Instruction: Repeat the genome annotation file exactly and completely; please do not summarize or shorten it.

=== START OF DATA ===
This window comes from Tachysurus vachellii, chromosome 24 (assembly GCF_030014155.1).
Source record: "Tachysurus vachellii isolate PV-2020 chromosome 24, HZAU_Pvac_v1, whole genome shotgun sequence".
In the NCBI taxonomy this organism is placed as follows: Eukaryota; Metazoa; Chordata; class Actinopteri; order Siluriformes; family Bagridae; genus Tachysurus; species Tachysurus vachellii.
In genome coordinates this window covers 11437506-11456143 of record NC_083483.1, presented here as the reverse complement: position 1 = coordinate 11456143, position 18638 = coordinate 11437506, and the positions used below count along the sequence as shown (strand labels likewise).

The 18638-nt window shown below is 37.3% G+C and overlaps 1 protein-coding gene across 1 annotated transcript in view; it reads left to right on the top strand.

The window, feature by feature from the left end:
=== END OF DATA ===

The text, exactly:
This window comes from Tachysurus vachellii, chromosome 24 (assembly GCF_030014155.1).
Source record: "Tachysurus vachellii isolate PV-2020 chromosome 24, HZAU_Pvac_v1, whole genome shotgun sequence".
In the NCBI taxonomy this organism is placed as follows: Eukaryota; Metazoa; Chordata; class Actinopteri; order Siluriformes; family Bagridae; genus Tachysurus; species Tachysurus vachellii.
In genome coordinates this window covers 11437506-11456143 of record NC_083483.1, presented here as the reverse complement: position 1 = coordinate 11456143, position 18638 = coordinate 11437506, and the positions used below count along the sequence as shown (strand labels likewise).

The 18638-nt window shown below is 37.3% G+C and overlaps 1 protein-coding gene across 1 annotated transcript in view; it reads left to right on the top strand.

The window, feature by feature from the left end: